Prior to leaving last Saturday’s game, John Wolford was not productive. In seven dropbacks, he averaged -0.21 Expected Points Added per play and a disastrous -17.6 CPOE (completion percentage over expected). While Wolford does offer some escapability, looking that bad against a quite mediocre Seahawks defense is not going to scare anyone.
Jared Goff’s topline numbers from the game aren’t frightening either. In 23 dropbacks, he averaged 0.11 EPA/play and a -12.2 CPOE. Nothing in his throw chart below looks like he was overly-hampered by the healing thumb, but this was also in Seattle where it was 44 degrees.
Goff was only 3/9 on throws more than 10 yards downfield, but the sample size on those throws is not particularly high. Goff was pretty clearly nursing the thumb all game long, as his offensive linemen had to pick him up by his left hand rather than his right. Several throws came out quite wobbly as well, which is likely due to his thumb being unable to provide the necessary grip.
Goff’s struggles in the cold have also been well publicized this week across the Packers blogosphere: 47% completions, 0 TDs, 5 INTs, and a 34.5 passer rating in two games where the kickoff temperature was below freezing. It’s important to know that this has only been in two games. While the weather for Saturday is expected to be quite mild for January, there is still a quite meaningful difference between 44 degrees and 30 degrees.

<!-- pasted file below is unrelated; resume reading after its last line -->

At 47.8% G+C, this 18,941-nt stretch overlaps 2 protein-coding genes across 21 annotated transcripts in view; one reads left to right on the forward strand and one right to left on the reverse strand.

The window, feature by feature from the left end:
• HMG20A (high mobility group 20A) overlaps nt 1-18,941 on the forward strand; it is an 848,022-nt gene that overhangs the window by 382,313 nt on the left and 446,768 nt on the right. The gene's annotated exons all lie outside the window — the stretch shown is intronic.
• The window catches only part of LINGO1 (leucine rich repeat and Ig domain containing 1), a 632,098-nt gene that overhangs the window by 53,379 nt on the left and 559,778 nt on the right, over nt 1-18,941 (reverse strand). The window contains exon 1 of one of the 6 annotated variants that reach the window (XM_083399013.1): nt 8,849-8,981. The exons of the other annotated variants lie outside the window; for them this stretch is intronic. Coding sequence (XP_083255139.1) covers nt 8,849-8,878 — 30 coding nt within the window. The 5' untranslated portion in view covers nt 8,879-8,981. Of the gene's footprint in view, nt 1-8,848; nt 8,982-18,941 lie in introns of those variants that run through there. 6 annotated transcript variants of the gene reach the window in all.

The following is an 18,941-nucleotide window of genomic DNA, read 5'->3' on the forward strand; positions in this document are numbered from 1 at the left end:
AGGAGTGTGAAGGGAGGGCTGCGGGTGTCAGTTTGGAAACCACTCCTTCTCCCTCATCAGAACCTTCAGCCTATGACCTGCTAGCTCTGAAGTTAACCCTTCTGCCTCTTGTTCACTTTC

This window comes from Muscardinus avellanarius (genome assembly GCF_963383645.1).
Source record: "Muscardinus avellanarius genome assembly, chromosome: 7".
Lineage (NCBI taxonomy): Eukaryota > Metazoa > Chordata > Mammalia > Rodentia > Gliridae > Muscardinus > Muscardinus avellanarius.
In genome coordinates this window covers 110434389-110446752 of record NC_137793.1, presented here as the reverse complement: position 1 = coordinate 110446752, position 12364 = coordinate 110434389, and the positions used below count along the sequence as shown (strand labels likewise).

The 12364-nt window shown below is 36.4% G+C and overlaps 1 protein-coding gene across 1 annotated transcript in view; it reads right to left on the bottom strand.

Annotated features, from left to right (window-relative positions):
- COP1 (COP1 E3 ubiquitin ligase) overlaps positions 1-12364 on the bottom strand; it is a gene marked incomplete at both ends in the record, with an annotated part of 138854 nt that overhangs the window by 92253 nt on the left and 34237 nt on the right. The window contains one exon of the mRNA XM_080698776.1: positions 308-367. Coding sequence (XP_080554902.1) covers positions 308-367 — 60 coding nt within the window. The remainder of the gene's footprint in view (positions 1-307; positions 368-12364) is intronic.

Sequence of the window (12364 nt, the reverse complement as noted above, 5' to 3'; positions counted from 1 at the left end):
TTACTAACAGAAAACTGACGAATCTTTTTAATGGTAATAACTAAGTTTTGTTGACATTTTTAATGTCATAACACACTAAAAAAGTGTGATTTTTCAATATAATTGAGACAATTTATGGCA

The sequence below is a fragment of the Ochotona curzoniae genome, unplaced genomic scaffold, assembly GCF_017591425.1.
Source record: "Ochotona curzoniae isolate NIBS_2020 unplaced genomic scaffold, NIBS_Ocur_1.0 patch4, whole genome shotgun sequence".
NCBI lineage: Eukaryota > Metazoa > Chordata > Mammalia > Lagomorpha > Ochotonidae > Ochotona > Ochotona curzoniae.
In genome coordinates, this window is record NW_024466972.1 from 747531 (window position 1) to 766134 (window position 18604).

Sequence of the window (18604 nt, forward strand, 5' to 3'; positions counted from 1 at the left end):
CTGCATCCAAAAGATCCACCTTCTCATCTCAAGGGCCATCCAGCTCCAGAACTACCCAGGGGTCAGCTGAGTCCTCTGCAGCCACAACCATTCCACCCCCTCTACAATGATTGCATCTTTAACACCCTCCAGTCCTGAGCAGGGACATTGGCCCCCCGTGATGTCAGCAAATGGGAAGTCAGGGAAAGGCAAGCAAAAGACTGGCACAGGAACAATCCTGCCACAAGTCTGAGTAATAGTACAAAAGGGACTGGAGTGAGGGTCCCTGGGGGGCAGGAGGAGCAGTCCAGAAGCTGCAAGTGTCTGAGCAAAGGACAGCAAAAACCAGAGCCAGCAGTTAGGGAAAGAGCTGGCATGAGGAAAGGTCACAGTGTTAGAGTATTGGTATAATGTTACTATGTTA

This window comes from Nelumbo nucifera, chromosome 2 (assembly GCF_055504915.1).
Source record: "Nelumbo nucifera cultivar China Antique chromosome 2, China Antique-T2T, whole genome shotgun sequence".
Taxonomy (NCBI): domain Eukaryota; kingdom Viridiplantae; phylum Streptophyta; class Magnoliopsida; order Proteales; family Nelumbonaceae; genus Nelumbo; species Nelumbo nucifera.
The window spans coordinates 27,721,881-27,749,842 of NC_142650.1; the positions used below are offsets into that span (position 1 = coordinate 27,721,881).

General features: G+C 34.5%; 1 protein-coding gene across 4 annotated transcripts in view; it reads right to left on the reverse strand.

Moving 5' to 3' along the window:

Goff’s numbers in his playoff career have not been particularly strong either: 54% completions, 3 TDs, 2 INTs, and a 5.72 ANY/A. Even prior to the injury, Jared Goff was not very good this year: He ranked 23rd in EPA/dropback, 21st in CPOE, 22nd in DVOA, and 24th in QBR. Goff is a below-average quarterback, and now the Packers will get to face a damaged version of him.
Kupp was a DNP in practice on Tuesday as well, but is apparently expected to be able to play on Saturday with a knee contusion. He is the Rams’ best receiver by a good amount. Kupp leads the team’s receivers substantially in both DYAR and DVOA. The Rams offense relies heavily on Kupp, as he led the team in targets per game and catch-rate.